Iraqi troops have recaptured the Mosul Museum from ISIS. The institution was made infamous in 2015 thanks to footage of Islamic militants smashing priceless artifacts and exhibits. Government forces also retook the main government building complex and the central bank branch in northern city of the embattled country.
According to Agence France Presse, Lieutenant General Raed Shakir Jawdat confirmed in a statement that his men “recaptured the archeological museum,” adding that ISIS “stole the artifacts and completely destroyed the museum.”
Video footage of ISIS militants destroying the museum’s collection of 3,000-year-old Assyrian sculptures and other artifacts using power tools, hammers, and pickaxes in 2015 shocked the world. The destruction was part of the Islamic State’s effort to systematically obliterate the region’s cultural heritage. At the time, UNESCO chief Irina Bokova compared the destruction to the “cultural cleansing” of Iraq.
According to Islamic State’s extremist ideology, art is condemned as idolatry which people worship in place of God. However, this belief has not stopped ISIS from looting and selling cultural artifacts on the black market to fund their campaign of terror. The looting of archaeological sites in Palmyra, Syria; and Nineveh, Iraq, have been an important source of income for the group.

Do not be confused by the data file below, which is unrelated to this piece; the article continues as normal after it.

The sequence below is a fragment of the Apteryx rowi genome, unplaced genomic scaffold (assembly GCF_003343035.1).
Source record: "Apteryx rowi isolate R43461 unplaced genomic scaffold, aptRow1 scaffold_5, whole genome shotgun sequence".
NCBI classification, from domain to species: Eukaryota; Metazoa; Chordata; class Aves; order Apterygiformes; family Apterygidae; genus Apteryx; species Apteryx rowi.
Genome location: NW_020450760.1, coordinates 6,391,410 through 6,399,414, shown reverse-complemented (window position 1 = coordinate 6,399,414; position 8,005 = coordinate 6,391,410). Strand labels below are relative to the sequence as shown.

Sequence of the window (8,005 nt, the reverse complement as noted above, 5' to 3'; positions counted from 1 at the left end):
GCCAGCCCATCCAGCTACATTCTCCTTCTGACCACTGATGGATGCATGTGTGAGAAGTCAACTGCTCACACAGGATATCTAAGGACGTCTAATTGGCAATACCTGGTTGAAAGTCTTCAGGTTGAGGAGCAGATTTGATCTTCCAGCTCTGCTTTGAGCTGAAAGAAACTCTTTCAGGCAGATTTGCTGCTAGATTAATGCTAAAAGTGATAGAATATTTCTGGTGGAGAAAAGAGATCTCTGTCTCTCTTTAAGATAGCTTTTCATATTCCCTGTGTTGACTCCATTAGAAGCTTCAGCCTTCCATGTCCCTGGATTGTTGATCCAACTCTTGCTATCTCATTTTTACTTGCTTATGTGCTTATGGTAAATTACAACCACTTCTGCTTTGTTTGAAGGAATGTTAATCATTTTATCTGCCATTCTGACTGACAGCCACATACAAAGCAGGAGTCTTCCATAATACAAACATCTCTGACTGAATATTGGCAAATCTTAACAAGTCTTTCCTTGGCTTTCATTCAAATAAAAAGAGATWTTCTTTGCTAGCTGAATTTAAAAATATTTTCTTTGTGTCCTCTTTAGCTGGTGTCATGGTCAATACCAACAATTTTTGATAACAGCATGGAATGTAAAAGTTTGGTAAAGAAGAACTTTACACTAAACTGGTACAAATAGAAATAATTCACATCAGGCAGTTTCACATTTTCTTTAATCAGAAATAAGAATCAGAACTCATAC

Reuters also reported that the recovered government buildings were completely destroyed, and are unusable. But the overnight offensive represents an important tactical and symbolic victory in the fight against the self-styled Islamic State. The breakthrough follows the Syrian government’s retaking of Palmyra last week.
In Mosul, troops also seized the Islamic State’s main courthouse, where it handed down brutal rulings which included stoning, throwing people off rooftops, and cutting off hands.
Lieutenant Colonel Abdel Amir al-Mohammadawi, a spokesman for the Iraqi government troops in Mosul, told Reuters that the Iraqi army killed “tens from Daesh” over the course of the assault, which lasted over an hour.
Reports suggest that the city will be completely retaken by the US-led coalition of an estimated 100,000 strong force of Iraqi troops, Kurdish peshmergas, and Iranian-trained Shi’ite paramilitary groups. In contrast, ISIS is thought to have 6,000 fighters in the city.
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